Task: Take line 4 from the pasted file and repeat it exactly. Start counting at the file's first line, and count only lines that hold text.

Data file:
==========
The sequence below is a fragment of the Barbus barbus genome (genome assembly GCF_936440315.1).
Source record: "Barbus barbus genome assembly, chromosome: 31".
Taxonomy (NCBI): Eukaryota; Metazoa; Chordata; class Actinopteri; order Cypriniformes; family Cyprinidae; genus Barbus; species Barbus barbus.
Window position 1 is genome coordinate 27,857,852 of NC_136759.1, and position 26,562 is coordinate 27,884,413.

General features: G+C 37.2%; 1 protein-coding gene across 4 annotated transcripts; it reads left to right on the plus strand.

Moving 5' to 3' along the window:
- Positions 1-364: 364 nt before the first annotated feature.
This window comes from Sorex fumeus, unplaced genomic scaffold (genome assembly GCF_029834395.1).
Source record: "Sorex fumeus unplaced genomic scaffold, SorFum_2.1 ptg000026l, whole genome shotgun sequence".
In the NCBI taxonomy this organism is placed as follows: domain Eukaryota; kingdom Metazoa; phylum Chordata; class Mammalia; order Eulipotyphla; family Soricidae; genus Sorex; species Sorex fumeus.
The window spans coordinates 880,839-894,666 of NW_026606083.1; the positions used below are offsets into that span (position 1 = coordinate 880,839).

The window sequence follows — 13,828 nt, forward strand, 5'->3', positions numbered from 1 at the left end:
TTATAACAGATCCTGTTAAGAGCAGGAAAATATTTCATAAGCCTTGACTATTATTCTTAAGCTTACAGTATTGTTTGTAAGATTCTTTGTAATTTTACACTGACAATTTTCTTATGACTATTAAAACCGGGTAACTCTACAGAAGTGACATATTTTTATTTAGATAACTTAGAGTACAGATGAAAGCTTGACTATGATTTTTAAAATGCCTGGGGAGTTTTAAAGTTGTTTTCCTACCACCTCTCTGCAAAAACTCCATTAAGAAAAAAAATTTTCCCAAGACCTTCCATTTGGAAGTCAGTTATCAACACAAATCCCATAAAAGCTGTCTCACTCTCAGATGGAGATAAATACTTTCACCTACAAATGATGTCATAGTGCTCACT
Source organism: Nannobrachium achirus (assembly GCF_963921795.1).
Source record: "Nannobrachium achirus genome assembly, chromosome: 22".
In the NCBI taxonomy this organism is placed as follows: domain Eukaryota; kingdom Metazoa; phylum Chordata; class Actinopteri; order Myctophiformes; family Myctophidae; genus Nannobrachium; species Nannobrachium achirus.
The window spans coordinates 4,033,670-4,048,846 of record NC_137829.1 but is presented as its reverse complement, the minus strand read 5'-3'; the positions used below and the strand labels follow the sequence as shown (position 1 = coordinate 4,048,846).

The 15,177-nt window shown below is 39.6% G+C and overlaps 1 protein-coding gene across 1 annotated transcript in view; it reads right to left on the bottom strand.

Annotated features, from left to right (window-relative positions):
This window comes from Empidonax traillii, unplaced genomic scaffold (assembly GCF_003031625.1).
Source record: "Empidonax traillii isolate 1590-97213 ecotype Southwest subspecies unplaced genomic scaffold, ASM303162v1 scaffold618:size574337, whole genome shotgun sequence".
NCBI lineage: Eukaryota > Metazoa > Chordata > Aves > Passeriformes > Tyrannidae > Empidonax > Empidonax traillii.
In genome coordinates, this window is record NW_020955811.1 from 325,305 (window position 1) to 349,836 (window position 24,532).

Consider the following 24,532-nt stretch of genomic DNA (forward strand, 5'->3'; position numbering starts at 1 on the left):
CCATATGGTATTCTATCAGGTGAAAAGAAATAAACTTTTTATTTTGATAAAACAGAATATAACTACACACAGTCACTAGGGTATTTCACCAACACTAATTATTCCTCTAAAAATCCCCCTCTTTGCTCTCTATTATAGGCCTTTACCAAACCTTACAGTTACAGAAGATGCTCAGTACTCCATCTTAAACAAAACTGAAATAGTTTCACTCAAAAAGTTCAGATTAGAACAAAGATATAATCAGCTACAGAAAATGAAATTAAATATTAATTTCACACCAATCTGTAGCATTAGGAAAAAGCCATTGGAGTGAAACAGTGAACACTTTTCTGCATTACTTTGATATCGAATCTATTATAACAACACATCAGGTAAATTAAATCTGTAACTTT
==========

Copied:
Window position 1 is genome coordinate 27,857,852 of NC_136759.1, and position 26,562 is coordinate 27,884,413.